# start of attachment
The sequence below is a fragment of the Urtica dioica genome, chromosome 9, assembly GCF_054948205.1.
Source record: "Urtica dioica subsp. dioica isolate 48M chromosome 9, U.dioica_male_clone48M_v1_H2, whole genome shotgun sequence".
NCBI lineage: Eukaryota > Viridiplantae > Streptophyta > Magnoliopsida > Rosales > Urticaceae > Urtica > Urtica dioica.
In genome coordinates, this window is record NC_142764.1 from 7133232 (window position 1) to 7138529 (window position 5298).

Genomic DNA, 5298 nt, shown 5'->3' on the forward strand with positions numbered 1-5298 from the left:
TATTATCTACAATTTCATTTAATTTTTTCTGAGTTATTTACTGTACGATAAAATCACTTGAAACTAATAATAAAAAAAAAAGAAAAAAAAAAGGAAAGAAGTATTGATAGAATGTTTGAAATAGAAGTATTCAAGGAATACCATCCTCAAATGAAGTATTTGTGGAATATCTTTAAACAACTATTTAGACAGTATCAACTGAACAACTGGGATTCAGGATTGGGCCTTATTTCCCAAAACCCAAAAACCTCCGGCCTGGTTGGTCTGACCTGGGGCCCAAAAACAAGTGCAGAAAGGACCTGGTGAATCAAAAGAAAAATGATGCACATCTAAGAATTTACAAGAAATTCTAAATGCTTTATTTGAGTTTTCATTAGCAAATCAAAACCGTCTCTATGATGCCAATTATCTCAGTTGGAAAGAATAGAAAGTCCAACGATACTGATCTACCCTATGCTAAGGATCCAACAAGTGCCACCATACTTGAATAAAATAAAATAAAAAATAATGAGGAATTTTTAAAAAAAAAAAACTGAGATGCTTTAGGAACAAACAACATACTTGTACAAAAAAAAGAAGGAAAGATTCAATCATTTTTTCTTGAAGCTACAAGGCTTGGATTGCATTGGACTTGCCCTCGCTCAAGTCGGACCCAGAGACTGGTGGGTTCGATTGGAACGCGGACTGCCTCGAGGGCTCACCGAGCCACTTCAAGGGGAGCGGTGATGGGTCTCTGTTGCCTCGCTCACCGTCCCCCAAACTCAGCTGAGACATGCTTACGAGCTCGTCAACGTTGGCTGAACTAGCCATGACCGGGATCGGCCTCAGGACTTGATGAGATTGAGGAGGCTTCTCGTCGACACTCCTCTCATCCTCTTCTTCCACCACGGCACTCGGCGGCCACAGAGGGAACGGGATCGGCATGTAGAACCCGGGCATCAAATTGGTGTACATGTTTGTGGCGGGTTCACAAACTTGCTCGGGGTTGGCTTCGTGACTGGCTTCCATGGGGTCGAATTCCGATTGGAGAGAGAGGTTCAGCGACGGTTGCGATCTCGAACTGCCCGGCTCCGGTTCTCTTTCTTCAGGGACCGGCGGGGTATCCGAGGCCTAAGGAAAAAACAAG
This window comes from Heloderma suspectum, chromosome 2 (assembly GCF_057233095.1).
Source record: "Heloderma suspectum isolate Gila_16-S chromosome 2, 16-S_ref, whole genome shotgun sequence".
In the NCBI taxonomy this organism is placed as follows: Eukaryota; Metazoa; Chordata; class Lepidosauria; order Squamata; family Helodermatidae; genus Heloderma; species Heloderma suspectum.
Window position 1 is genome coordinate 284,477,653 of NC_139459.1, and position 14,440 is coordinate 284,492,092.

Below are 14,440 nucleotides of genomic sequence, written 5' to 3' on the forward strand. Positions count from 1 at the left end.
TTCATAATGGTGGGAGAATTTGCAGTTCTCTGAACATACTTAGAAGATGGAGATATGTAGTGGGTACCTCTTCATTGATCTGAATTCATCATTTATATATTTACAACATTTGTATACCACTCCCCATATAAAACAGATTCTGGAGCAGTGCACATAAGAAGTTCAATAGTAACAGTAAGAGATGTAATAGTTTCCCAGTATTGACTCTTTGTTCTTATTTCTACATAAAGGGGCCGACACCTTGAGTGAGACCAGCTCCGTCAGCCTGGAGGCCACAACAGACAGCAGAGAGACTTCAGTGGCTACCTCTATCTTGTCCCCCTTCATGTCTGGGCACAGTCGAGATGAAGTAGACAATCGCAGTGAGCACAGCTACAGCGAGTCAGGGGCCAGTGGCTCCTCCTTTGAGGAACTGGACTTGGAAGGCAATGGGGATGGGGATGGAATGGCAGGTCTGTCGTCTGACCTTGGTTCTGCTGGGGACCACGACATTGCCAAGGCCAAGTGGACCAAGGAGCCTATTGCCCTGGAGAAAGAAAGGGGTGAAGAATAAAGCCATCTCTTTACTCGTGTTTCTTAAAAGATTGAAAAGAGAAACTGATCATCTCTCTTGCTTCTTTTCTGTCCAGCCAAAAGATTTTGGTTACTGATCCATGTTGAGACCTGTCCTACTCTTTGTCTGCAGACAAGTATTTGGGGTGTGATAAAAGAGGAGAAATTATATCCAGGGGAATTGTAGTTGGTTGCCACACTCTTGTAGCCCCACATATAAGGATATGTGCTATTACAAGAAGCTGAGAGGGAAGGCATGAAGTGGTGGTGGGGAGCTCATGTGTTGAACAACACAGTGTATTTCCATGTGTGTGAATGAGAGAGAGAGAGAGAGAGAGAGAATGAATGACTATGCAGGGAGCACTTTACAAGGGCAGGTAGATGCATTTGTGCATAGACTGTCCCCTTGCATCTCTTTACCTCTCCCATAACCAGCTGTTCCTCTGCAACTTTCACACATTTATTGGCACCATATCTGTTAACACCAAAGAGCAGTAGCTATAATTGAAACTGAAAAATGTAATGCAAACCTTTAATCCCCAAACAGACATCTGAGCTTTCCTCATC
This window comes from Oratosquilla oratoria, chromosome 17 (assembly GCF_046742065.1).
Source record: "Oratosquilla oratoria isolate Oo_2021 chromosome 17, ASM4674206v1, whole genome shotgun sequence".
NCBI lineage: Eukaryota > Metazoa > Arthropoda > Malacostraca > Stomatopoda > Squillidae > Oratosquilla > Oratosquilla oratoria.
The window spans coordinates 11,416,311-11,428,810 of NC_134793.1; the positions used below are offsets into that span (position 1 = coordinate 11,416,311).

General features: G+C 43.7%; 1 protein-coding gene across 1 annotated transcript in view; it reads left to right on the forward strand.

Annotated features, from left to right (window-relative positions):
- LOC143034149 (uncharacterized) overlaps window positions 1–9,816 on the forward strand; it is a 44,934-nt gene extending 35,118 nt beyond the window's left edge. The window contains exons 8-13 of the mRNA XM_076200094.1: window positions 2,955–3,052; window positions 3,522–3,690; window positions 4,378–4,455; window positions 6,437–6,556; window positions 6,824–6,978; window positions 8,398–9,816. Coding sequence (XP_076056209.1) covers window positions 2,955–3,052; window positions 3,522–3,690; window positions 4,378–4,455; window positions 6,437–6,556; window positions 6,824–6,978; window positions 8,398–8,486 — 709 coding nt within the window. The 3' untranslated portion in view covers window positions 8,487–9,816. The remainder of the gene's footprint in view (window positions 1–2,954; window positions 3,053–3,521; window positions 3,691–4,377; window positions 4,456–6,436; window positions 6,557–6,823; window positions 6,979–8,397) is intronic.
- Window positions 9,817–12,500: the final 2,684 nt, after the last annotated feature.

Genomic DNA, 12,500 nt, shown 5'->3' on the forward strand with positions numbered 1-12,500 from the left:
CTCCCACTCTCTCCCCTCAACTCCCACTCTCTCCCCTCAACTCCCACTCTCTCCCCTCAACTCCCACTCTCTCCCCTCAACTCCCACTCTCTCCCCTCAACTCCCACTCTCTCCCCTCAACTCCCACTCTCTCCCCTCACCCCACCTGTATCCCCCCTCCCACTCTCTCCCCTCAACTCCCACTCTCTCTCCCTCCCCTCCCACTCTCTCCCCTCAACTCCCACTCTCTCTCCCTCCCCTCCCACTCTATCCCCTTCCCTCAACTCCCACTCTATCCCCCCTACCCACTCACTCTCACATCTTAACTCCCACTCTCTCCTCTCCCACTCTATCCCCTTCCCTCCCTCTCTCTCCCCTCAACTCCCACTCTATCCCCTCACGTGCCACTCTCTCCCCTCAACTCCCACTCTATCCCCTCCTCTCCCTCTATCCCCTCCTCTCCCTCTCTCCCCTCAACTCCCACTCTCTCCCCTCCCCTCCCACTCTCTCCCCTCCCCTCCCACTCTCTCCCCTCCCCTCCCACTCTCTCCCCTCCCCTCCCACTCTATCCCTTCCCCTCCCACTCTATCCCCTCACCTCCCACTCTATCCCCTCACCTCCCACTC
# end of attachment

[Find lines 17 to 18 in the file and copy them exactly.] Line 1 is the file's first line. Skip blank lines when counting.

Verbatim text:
General features: G+C 43.7%; 1 protein-coding gene across 1 annotated transcript in view; it reads left to right on the forward strand.

Annotated features, from left to right (window-relative positions):